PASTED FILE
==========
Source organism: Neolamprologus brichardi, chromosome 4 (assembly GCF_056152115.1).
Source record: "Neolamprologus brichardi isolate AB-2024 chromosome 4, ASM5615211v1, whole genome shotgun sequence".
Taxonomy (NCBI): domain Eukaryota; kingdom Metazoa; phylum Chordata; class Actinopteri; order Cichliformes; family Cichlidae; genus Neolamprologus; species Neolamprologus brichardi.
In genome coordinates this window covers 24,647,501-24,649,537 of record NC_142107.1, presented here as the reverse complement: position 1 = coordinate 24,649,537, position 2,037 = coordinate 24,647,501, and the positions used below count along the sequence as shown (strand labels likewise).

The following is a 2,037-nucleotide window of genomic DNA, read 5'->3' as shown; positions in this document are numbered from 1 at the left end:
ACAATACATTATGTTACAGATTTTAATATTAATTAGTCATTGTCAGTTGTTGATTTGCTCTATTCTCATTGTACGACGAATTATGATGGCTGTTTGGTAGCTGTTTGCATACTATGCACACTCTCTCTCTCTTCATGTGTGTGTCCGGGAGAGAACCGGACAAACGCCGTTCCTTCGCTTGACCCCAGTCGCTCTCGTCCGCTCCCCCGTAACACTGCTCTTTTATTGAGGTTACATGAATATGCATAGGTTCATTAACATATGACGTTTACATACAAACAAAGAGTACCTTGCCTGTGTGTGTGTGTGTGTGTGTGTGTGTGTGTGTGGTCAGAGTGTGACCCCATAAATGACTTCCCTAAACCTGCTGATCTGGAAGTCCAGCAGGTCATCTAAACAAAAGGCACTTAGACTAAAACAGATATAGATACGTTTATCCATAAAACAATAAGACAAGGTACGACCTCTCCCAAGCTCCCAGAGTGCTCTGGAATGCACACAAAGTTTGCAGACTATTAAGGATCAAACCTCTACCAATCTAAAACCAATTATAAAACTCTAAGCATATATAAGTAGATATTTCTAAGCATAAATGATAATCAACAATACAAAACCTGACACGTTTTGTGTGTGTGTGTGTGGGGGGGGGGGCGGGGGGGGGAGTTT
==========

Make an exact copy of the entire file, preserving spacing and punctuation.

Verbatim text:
Source organism: Neolamprologus brichardi, chromosome 4 (assembly GCF_056152115.1).
Source record: "Neolamprologus brichardi isolate AB-2024 chromosome 4, ASM5615211v1, whole genome shotgun sequence".
Taxonomy (NCBI): domain Eukaryota; kingdom Metazoa; phylum Chordata; class Actinopteri; order Cichliformes; family Cichlidae; genus Neolamprologus; species Neolamprologus brichardi.
In genome coordinates this window covers 24,647,501-24,649,537 of record NC_142107.1, presented here as the reverse complement: position 1 = coordinate 24,649,537, position 2,037 = coordinate 24,647,501, and the positions used below count along the sequence as shown (strand labels likewise).

The following is a 2,037-nucleotide window of genomic DNA, read 5'->3' as shown; positions in this document are numbered from 1 at the left end:
ACAATACATTATGTTACAGATTTTAATATTAATTAGTCATTGTCAGTTGTTGATTTGCTCTATTCTCATTGTACGACGAATTATGATGGCTGTTTGGTAGCTGTTTGCATACTATGCACACTCTCTCTCTCTTCATGTGTGTGTCCGGGAGAGAACCGGACAAACGCCGTTCCTTCGCTTGACCCCAGTCGCTCTCGTCCGCTCCCCCGTAACACTGCTCTTTTATTGAGGTTACATGAATATGCATAGGTTCATTAACATATGACGTTTACATACAAACAAAGAGTACCTTGCCTGTGTGTGTGTGTGTGTGTGTGTGTGTGTGTGTGGTCAGAGTGTGACCCCATAAATGACTTCCCTAAACCTGCTGATCTGGAAGTCCAGCAGGTCATCTAAACAAAAGGCACTTAGACTAAAACAGATATAGATACGTTTATCCATAAAACAATAAGACAAGGTACGACCTCTCCCAAGCTCCCAGAGTGCTCTGGAATGCACACAAAGTTTGCAGACTATTAAGGATCAAACCTCTACCAATCTAAAACCAATTATAAAACTCTAAGCATATATAAGTAGATATTTCTAAGCATAAATGATAATCAACAATACAAAACCTGACACGTTTTGTGTGTGTGTGTGTGGGGGGGGGGGCGGGGGGGGGAGTTT